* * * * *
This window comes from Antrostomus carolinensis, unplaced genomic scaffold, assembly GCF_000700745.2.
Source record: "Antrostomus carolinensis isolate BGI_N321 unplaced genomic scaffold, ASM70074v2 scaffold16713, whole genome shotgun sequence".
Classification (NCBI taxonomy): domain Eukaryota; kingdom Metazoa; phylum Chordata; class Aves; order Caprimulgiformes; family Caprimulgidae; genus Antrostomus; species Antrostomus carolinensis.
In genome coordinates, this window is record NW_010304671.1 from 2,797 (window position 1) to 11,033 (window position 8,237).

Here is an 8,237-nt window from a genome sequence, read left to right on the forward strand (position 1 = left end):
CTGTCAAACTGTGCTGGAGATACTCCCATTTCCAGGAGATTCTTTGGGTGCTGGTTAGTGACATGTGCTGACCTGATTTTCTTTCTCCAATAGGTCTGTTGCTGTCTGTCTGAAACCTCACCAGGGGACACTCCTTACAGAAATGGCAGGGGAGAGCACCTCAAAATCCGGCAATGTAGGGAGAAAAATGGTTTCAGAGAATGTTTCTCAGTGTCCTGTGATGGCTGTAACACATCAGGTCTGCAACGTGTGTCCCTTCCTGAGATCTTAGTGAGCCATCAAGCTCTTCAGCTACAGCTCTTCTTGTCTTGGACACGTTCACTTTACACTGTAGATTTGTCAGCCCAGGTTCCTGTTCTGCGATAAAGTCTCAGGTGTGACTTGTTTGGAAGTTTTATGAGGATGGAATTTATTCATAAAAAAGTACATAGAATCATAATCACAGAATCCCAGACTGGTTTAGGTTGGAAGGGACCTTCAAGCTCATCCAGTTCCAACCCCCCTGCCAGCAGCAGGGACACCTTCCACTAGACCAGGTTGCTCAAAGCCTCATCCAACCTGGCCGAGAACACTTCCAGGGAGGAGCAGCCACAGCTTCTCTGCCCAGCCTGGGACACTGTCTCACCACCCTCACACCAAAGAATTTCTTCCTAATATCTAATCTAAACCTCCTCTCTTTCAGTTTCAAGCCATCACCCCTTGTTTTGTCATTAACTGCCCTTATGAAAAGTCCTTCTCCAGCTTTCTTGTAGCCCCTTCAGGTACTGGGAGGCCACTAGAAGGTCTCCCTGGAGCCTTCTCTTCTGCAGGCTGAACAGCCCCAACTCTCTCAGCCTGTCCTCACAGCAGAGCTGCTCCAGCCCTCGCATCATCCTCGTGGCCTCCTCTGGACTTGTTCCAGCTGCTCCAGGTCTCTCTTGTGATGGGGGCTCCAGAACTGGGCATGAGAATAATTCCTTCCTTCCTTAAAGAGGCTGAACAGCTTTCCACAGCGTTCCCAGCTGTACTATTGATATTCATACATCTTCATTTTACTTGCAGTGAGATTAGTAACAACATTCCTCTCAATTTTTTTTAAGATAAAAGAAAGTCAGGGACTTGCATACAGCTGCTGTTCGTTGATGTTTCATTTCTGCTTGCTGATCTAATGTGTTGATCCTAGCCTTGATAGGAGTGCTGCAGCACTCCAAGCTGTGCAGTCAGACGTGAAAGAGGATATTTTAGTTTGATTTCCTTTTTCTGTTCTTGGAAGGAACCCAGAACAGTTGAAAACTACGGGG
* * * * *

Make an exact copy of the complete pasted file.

This window comes from Antrostomus carolinensis, unplaced genomic scaffold, assembly GCF_000700745.2.
Source record: "Antrostomus carolinensis isolate BGI_N321 unplaced genomic scaffold, ASM70074v2 scaffold16713, whole genome shotgun sequence".
Classification (NCBI taxonomy): domain Eukaryota; kingdom Metazoa; phylum Chordata; class Aves; order Caprimulgiformes; family Caprimulgidae; genus Antrostomus; species Antrostomus carolinensis.
In genome coordinates, this window is record NW_010304671.1 from 2,797 (window position 1) to 11,033 (window position 8,237).

Here is an 8,237-nt window from a genome sequence, read left to right on the forward strand (position 1 = left end):
CTGTCAAACTGTGCTGGAGATACTCCCATTTCCAGGAGATTCTTTGGGTGCTGGTTAGTGACATGTGCTGACCTGATTTTCTTTCTCCAATAGGTCTGTTGCTGTCTGTCTGAAACCTCACCAGGGGACACTCCTTACAGAAATGGCAGGGGAGAGCACCTCAAAATCCGGCAATGTAGGGAGAAAAATGGTTTCAGAGAATGTTTCTCAGTGTCCTGTGATGGCTGTAACACATCAGGTCTGCAACGTGTGTCCCTTCCTGAGATCTTAGTGAGCCATCAAGCTCTTCAGCTACAGCTCTTCTTGTCTTGGACACGTTCACTTTACACTGTAGATTTGTCAGCCCAGGTTCCTGTTCTGCGATAAAGTCTCAGGTGTGACTTGTTTGGAAGTTTTATGAGGATGGAATTTATTCATAAAAAAGTACATAGAATCATAATCACAGAATCCCAGACTGGTTTAGGTTGGAAGGGACCTTCAAGCTCATCCAGTTCCAACCCCCCTGCCAGCAGCAGGGACACCTTCCACTAGACCAGGTTGCTCAAAGCCTCATCCAACCTGGCCGAGAACACTTCCAGGGAGGAGCAGCCACAGCTTCTCTGCCCAGCCTGGGACACTGTCTCACCACCCTCACACCAAAGAATTTCTTCCTAATATCTAATCTAAACCTCCTCTCTTTCAGTTTCAAGCCATCACCCCTTGTTTTGTCATTAACTGCCCTTATGAAAAGTCCTTCTCCAGCTTTCTTGTAGCCCCTTCAGGTACTGGGAGGCCACTAGAAGGTCTCCCTGGAGCCTTCTCTTCTGCAGGCTGAACAGCCCCAACTCTCTCAGCCTGTCCTCACAGCAGAGCTGCTCCAGCCCTCGCATCATCCTCGTGGCCTCCTCTGGACTTGTTCCAGCTGCTCCAGGTCTCTCTTGTGATGGGGGCTCCAGAACTGGGCATGAGAATAATTCCTTCCTTCCTTAAAGAGGCTGAACAGCTTTCCACAGCGTTCCCAGCTGTACTATTGATATTCATACATCTTCATTTTACTTGCAGTGAGATTAGTAACAACATTCCTCTCAATTTTTTTTAAGATAAAAGAAAGTCAGGGACTTGCATACAGCTGCTGTTCGTTGATGTTTCATTTCTGCTTGCTGATCTAATGTGTTGATCCTAGCCTTGATAGGAGTGCTGCAGCACTCCAAGCTGTGCAGTCAGACGTGAAAGAGGATATTTTAGTTTGATTTCCTTTTTCTGTTCTTGGAAGGAACCCAGAACAGTTGAAAACTACGGGG